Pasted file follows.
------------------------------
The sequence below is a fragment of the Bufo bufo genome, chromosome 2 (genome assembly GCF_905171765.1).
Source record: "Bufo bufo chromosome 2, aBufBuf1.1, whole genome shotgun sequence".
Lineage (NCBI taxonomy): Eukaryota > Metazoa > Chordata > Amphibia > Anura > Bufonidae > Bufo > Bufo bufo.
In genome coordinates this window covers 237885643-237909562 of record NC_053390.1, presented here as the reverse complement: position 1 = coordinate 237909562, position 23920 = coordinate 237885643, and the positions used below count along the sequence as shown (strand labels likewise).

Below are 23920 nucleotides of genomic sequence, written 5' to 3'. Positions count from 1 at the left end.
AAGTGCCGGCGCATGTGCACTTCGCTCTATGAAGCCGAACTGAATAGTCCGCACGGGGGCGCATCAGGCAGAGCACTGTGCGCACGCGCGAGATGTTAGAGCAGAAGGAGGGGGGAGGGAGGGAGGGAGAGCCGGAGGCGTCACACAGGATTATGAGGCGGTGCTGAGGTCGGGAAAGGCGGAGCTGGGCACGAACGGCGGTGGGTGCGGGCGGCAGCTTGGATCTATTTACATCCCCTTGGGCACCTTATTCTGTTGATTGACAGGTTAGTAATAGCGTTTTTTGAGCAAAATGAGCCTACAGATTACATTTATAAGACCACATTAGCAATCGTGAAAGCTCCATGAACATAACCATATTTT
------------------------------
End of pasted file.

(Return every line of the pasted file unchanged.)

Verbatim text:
The sequence below is a fragment of the Bufo bufo genome, chromosome 2 (genome assembly GCF_905171765.1).
Source record: "Bufo bufo chromosome 2, aBufBuf1.1, whole genome shotgun sequence".
Lineage (NCBI taxonomy): Eukaryota > Metazoa > Chordata > Amphibia > Anura > Bufonidae > Bufo > Bufo bufo.
In genome coordinates this window covers 237885643-237909562 of record NC_053390.1, presented here as the reverse complement: position 1 = coordinate 237909562, position 23920 = coordinate 237885643, and the positions used below count along the sequence as shown (strand labels likewise).

Below are 23920 nucleotides of genomic sequence, written 5' to 3'. Positions count from 1 at the left end.
AAGTGCCGGCGCATGTGCACTTCGCTCTATGAAGCCGAACTGAATAGTCCGCACGGGGGCGCATCAGGCAGAGCACTGTGCGCACGCGCGAGATGTTAGAGCAGAAGGAGGGGGGAGGGAGGGAGGGAGAGCCGGAGGCGTCACACAGGATTATGAGGCGGTGCTGAGGTCGGGAAAGGCGGAGCTGGGCACGAACGGCGGTGGGTGCGGGCGGCAGCTTGGATCTATTTACATCCCCTTGGGCACCTTATTCTGTTGATTGACAGGTTAGTAATAGCGTTTTTTGAGCAAAATGAGCCTACAGATTACATTTATAAGACCACATTAGCAATCGTGAAAGCTCCATGAACATAACCATATTTT